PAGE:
Did you know that many schools have stopped teaching handwriting altogether? All but six states as of February of this year have adopted the common core standards, which do not require that handwriting be taught. Individual schools may teach it if they want, but it is not required. And so a debate rages. Should we or shouldn’t we?
In the 19th century, “penmanship” was a major part of the curriculum. The ability to write well by hand was considered a matter of refinement, and no educated person failed to learn to do it. When I read the shocking (to me) news that handwriting was no longer being taught in some schools, I remembered the movie Seraphina, based on the true story of an uneducated mentally imbalanced French peasant who was a brilliant folk artist with an eye for beauty. Looking over her dealer’s shoulder one day, she noticed his handwriting; “You have beautiful handwriting,” she said–and later in the story, watching him write, she asked him , “Would you send me a letter?”
The argument against teaching handwriting, of course, is that it is no longer a useful skill; we are living in a digital age and what students need to learn is the QWERTY keyboard and computing skills. It no doubt is a question of allocation of classroom time, but I think it’s not just the need to learn computer skills that is pushing handwriting aside. The increased use of standardized tests also no doubt has a lot to do with it. When teachers as well as students are judged by the results of standardized tests, teachers are going to teach whatever it is that the test tests. And handwriting is not one of those things.
I find it hard to believe that 15 minutes a day (the amount of time experts say is necessary) cannot be found to teach a skill that I consider an essential element of personal identity. One’s handwriting is unique; a handwritten letter from a beloved makes your heart sing. It’s just not the same as an email or worse yet a text message: “I luv u. ”
There is some pushback to dropping handwriting from the curriculum and the culture. I believe some people’s standards of etiquette still require handwritten notes of condolence and thanks. And some parents insist that their children write thank you notes by hand. Still, the handwriting is often so atrocious (because the child has had little practice) that the recipient (probably a grandmother) is led to wonder what might be wrong with the kid.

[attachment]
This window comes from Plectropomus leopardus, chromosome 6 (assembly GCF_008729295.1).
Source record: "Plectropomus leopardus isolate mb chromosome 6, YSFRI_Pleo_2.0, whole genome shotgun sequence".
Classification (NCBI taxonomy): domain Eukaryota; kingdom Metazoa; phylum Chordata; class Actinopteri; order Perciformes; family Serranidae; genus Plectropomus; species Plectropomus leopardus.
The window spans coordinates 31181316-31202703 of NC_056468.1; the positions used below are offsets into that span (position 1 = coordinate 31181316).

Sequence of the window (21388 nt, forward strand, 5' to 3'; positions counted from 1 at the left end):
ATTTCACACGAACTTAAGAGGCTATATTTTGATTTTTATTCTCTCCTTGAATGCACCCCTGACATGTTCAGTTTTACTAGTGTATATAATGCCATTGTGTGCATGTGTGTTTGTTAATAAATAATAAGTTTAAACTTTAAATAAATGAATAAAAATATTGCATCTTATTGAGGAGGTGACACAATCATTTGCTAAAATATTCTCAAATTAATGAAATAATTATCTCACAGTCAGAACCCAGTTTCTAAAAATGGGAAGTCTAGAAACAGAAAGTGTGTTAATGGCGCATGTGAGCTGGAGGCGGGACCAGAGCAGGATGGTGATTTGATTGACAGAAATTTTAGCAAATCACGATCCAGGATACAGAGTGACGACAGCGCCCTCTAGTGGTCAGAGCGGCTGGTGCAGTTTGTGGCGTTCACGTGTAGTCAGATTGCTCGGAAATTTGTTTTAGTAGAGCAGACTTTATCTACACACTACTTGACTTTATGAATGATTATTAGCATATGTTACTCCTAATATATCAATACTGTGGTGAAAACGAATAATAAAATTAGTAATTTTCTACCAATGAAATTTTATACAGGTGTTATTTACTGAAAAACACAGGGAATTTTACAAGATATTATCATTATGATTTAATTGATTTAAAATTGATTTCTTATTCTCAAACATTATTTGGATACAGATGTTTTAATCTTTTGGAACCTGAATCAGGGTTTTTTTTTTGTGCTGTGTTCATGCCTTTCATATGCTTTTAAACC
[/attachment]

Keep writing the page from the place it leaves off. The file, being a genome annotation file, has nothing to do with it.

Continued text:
And it may not be just a matter of appearance. Neuroscientific evidence is beginning to suggest that there is a vital connection between the brain and the hand that comes into play when one writes connecting letters: a connection that is beneficial in many ways. There seems to be no doubt that writing by hand helps you to remember what you have written. My sister (who has a beautiful hand) says she took copious and accurate lecture notes in college—and never looked at them. Just writing it down was enough to fix the material in her mind. And now I learn from Sarah, my actress daughter, that she learns her lines by writing them over and over.
The author Paul Theroux writes his books in longhand. It is, he says, part of the creative process. It is the speed at which he writes, he says, that enables him to find the best choice of words. I know exactly what he means. I love to write by hand. The joy of it comes from finding the speed at which your mind slightly outruns your hand so that the process is a steady flow of easeful words. Such a process is not possible if you are having to lift your pen after each letter.
I recently received a message from a former— very former— student. “You would have no reason to remember me,” he began. “I was just an average student.” Actually I do have a very vague remembrance of him, but what I remember with clarity, after all these years, is his handwriting.
Well, I know where I stand on this argument. How about you?
For more on cursive writing, see also here.